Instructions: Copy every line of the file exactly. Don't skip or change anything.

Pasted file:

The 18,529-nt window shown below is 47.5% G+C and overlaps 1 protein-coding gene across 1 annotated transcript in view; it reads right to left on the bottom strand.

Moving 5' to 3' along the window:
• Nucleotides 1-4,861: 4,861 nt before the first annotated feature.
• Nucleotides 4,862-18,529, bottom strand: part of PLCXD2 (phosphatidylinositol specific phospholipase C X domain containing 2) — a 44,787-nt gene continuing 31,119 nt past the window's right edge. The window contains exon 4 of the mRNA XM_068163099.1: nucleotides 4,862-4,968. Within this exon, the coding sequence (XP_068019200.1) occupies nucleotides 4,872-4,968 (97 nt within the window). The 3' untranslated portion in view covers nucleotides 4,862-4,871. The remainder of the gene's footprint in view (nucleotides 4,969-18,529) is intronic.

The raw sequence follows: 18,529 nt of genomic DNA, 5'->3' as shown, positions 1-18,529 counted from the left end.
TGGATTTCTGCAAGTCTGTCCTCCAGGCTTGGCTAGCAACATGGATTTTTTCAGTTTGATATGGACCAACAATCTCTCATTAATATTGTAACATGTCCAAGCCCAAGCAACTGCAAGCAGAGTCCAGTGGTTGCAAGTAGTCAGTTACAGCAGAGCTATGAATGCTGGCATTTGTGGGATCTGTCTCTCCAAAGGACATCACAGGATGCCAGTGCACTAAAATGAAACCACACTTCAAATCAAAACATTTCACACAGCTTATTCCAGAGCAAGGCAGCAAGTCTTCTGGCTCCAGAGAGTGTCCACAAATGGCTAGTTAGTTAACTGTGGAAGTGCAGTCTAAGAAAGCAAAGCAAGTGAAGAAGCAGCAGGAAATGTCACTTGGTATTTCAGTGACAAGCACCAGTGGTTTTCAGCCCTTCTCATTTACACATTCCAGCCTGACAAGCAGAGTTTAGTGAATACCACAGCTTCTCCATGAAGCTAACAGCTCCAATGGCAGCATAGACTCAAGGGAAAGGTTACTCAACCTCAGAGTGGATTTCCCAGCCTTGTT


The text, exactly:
The 18,529-nt window shown below is 47.5% G+C and overlaps 1 protein-coding gene across 1 annotated transcript in view; it reads right to left on the bottom strand.

Moving 5' to 3' along the window:
• Nucleotides 1-4,861: 4,861 nt before the first annotated feature.
• Nucleotides 4,862-18,529, bottom strand: part of PLCXD2 (phosphatidylinositol specific phospholipase C X domain containing 2) — a 44,787-nt gene continuing 31,119 nt past the window's right edge. The window contains exon 4 of the mRNA XM_068163099.1: nucleotides 4,862-4,968. Within this exon, the coding sequence (XP_068019200.1) occupies nucleotides 4,872-4,968 (97 nt within the window). The 3' untranslated portion in view covers nucleotides 4,862-4,871. The remainder of the gene's footprint in view (nucleotides 4,969-18,529) is intronic.

The raw sequence follows: 18,529 nt of genomic DNA, 5'->3' as shown, positions 1-18,529 counted from the left end.
TGGATTTCTGCAAGTCTGTCCTCCAGGCTTGGCTAGCAACATGGATTTTTTCAGTTTGATATGGACCAACAATCTCTCATTAATATTGTAACATGTCCAAGCCCAAGCAACTGCAAGCAGAGTCCAGTGGTTGCAAGTAGTCAGTTACAGCAGAGCTATGAATGCTGGCATTTGTGGGATCTGTCTCTCCAAAGGACATCACAGGATGCCAGTGCACTAAAATGAAACCACACTTCAAATCAAAACATTTCACACAGCTTATTCCAGAGCAAGGCAGCAAGTCTTCTGGCTCCAGAGAGTGTCCACAAATGGCTAGTTAGTTAACTGTGGAAGTGCAGTCTAAGAAAGCAAAGCAAGTGAAGAAGCAGCAGGAAATGTCACTTGGTATTTCAGTGACAAGCACCAGTGGTTTTCAGCCCTTCTCATTTACACATTCCAGCCTGACAAGCAGAGTTTAGTGAATACCACAGCTTCTCCATGAAGCTAACAGCTCCAATGGCAGCATAGACTCAAGGGAAAGGTTACTCAACCTCAGAGTGGATTTCCCAGCCTTGTT